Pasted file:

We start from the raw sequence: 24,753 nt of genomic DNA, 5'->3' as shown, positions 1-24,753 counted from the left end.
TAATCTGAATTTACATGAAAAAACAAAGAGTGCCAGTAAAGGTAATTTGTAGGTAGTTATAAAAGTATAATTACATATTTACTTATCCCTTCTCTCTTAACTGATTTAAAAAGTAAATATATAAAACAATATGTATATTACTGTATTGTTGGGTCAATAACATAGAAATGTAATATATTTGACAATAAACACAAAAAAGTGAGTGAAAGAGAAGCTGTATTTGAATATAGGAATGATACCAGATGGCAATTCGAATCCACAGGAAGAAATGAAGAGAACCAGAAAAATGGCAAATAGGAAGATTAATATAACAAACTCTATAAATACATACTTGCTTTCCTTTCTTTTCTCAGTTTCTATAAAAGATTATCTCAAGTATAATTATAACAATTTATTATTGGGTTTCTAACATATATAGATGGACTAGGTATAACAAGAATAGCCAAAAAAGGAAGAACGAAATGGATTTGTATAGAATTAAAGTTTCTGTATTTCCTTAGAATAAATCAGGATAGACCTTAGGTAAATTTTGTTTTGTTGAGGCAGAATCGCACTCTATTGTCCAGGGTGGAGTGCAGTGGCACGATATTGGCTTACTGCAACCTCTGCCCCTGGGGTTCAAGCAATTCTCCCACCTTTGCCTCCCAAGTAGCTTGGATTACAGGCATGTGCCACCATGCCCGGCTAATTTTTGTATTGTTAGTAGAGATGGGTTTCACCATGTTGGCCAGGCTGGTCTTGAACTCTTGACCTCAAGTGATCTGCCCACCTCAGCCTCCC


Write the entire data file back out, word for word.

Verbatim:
We start from the raw sequence: 24,753 nt of genomic DNA, 5'->3' as shown, positions 1-24,753 counted from the left end.
TAATCTGAATTTACATGAAAAAACAAAGAGTGCCAGTAAAGGTAATTTGTAGGTAGTTATAAAAGTATAATTACATATTTACTTATCCCTTCTCTCTTAACTGATTTAAAAAGTAAATATATAAAACAATATGTATATTACTGTATTGTTGGGTCAATAACATAGAAATGTAATATATTTGACAATAAACACAAAAAAGTGAGTGAAAGAGAAGCTGTATTTGAATATAGGAATGATACCAGATGGCAATTCGAATCCACAGGAAGAAATGAAGAGAACCAGAAAAATGGCAAATAGGAAGATTAATATAACAAACTCTATAAATACATACTTGCTTTCCTTTCTTTTCTCAGTTTCTATAAAAGATTATCTCAAGTATAATTATAACAATTTATTATTGGGTTTCTAACATATATAGATGGACTAGGTATAACAAGAATAGCCAAAAAAGGAAGAACGAAATGGATTTGTATAGAATTAAAGTTTCTGTATTTCCTTAGAATAAATCAGGATAGACCTTAGGTAAATTTTGTTTTGTTGAGGCAGAATCGCACTCTATTGTCCAGGGTGGAGTGCAGTGGCACGATATTGGCTTACTGCAACCTCTGCCCCTGGGGTTCAAGCAATTCTCCCACCTTTGCCTCCCAAGTAGCTTGGATTACAGGCATGTGCCACCATGCCCGGCTAATTTTTGTATTGTTAGTAGAGATGGGTTTCACCATGTTGGCCAGGCTGGTCTTGAACTCTTGACCTCAAGTGATCTGCCCACCTCAGCCTCCC